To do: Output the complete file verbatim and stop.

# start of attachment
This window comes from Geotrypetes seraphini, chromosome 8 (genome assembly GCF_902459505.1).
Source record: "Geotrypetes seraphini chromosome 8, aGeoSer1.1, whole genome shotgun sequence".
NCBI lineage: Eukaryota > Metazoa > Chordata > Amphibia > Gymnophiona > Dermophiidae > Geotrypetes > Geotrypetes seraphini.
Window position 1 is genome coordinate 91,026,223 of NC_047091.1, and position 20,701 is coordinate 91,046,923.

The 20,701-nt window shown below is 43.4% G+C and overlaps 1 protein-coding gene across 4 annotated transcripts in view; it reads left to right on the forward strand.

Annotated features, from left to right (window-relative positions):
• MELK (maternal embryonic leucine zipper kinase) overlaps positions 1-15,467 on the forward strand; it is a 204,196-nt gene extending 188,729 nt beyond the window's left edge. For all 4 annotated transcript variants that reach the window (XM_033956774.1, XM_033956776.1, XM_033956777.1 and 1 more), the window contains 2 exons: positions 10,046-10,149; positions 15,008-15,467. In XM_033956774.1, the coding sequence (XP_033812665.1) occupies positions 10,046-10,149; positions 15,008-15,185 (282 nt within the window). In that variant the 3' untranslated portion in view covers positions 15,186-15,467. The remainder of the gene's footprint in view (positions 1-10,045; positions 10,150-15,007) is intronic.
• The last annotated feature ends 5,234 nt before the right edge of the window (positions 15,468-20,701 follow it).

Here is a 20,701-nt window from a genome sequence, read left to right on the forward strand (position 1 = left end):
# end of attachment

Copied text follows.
This window comes from Geotrypetes seraphini, chromosome 8 (genome assembly GCF_902459505.1).
Source record: "Geotrypetes seraphini chromosome 8, aGeoSer1.1, whole genome shotgun sequence".
NCBI lineage: Eukaryota > Metazoa > Chordata > Amphibia > Gymnophiona > Dermophiidae > Geotrypetes > Geotrypetes seraphini.
Window position 1 is genome coordinate 91,026,223 of NC_047091.1, and position 20,701 is coordinate 91,046,923.

The 20,701-nt window shown below is 43.4% G+C and overlaps 1 protein-coding gene across 4 annotated transcripts in view; it reads left to right on the forward strand.

Annotated features, from left to right (window-relative positions):
• MELK (maternal embryonic leucine zipper kinase) overlaps positions 1-15,467 on the forward strand; it is a 204,196-nt gene extending 188,729 nt beyond the window's left edge. For all 4 annotated transcript variants that reach the window (XM_033956774.1, XM_033956776.1, XM_033956777.1 and 1 more), the window contains 2 exons: positions 10,046-10,149; positions 15,008-15,467. In XM_033956774.1, the coding sequence (XP_033812665.1) occupies positions 10,046-10,149; positions 15,008-15,185 (282 nt within the window). In that variant the 3' untranslated portion in view covers positions 15,186-15,467. The remainder of the gene's footprint in view (positions 1-10,045; positions 10,150-15,007) is intronic.
• The last annotated feature ends 5,234 nt before the right edge of the window (positions 15,468-20,701 follow it).

Here is a 20,701-nt window from a genome sequence, read left to right on the forward strand (position 1 = left end):